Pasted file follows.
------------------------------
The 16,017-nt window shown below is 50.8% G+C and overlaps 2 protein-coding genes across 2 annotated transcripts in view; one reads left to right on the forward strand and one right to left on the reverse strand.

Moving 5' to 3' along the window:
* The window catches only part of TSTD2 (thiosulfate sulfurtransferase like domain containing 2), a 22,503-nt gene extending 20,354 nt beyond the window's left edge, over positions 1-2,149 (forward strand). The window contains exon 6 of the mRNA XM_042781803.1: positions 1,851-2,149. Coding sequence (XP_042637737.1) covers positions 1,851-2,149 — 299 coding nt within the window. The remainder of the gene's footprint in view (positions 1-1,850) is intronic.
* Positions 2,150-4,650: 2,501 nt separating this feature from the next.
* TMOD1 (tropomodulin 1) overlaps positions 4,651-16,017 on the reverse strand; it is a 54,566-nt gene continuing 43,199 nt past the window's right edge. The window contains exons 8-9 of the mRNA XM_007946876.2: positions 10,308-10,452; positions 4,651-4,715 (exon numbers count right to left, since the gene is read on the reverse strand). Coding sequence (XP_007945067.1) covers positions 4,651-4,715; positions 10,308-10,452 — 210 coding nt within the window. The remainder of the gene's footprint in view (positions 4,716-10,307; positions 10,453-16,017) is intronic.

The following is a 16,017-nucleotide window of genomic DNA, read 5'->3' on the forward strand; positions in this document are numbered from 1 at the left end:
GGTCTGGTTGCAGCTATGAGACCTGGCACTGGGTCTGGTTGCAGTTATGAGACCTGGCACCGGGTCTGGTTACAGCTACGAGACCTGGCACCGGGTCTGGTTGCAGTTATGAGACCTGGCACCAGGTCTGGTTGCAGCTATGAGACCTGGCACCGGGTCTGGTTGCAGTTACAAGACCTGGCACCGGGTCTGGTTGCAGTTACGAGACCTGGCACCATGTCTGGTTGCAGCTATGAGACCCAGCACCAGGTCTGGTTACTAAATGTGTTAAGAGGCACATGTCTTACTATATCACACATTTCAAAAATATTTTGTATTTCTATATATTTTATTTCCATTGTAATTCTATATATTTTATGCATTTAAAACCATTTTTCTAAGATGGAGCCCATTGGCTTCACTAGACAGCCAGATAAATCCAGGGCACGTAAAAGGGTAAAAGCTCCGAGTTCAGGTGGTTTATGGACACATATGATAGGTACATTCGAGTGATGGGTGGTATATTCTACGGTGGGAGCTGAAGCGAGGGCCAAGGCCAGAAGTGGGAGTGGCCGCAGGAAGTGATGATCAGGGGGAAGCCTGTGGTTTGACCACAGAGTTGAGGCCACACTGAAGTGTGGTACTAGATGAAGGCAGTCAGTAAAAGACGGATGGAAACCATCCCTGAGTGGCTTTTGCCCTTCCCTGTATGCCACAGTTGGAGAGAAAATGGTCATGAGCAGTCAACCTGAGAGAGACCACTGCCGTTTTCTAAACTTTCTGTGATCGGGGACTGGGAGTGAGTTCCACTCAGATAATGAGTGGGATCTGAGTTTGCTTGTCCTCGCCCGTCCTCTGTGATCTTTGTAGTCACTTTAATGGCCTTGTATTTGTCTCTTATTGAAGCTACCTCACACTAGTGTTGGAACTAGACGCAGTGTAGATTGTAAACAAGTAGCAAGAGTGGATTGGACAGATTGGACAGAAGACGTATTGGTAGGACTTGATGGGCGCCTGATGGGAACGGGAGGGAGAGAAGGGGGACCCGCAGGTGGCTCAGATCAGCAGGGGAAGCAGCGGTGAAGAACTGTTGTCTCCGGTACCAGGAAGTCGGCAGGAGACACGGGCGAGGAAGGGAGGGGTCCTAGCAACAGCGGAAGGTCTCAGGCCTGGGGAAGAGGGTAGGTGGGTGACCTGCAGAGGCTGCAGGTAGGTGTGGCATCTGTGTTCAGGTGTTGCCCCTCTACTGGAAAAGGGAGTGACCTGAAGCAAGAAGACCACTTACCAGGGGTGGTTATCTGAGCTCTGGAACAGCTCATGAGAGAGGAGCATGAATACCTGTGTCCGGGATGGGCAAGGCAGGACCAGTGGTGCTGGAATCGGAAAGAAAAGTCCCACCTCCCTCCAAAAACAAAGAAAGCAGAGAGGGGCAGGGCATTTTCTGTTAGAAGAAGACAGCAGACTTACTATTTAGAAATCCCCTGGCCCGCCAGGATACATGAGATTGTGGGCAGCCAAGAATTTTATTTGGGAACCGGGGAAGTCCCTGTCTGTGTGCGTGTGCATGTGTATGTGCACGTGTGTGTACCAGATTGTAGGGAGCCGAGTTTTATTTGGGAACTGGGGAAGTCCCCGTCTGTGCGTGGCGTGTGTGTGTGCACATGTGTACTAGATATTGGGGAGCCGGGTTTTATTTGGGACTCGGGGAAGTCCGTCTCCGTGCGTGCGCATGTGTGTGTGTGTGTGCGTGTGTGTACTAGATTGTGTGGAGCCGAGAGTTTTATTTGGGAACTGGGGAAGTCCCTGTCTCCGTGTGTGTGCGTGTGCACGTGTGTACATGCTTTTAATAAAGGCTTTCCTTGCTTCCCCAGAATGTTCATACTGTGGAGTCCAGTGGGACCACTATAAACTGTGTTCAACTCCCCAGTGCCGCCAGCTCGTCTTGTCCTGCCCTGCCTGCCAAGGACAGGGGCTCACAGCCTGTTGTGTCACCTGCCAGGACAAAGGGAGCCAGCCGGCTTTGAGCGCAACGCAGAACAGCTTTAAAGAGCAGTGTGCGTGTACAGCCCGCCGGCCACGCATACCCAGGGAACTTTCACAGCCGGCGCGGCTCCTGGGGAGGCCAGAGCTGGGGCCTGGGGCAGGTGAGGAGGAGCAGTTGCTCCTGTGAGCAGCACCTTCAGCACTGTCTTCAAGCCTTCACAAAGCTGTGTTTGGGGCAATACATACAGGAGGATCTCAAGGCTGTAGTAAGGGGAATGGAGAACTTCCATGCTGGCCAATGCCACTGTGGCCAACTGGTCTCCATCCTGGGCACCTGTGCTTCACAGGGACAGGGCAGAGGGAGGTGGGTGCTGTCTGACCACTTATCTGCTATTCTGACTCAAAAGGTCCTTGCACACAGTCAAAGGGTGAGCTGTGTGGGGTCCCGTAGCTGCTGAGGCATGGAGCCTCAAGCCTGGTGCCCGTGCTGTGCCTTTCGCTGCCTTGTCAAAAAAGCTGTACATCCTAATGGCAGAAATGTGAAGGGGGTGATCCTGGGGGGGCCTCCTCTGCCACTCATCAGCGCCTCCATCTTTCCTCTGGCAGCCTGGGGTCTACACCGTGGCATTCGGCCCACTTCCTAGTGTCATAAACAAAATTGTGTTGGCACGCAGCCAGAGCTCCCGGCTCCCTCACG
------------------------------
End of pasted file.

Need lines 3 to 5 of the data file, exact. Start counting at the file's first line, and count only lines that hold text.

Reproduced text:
* The window catches only part of TSTD2 (thiosulfate sulfurtransferase like domain containing 2), a 22,503-nt gene extending 20,354 nt beyond the window's left edge, over positions 1-2,149 (forward strand). The window contains exon 6 of the mRNA XM_042781803.1: positions 1,851-2,149. Coding sequence (XP_042637737.1) covers positions 1,851-2,149 — 299 coding nt within the window. The remainder of the gene's footprint in view (positions 1-1,850) is intronic.
* Positions 2,150-4,650: 2,501 nt separating this feature from the next.
* TMOD1 (tropomodulin 1) overlaps positions 4,651-16,017 on the reverse strand; it is a 54,566-nt gene continuing 43,199 nt past the window's right edge. The window contains exons 8-9 of the mRNA XM_007946876.2: positions 10,308-10,452; positions 4,651-4,715 (exon numbers count right to left, since the gene is read on the reverse strand). Coding sequence (XP_007945067.1) covers positions 4,651-4,715; positions 10,308-10,452 — 210 coding nt within the window. The remainder of the gene's footprint in view (positions 4,716-10,307; positions 10,453-16,017) is intronic.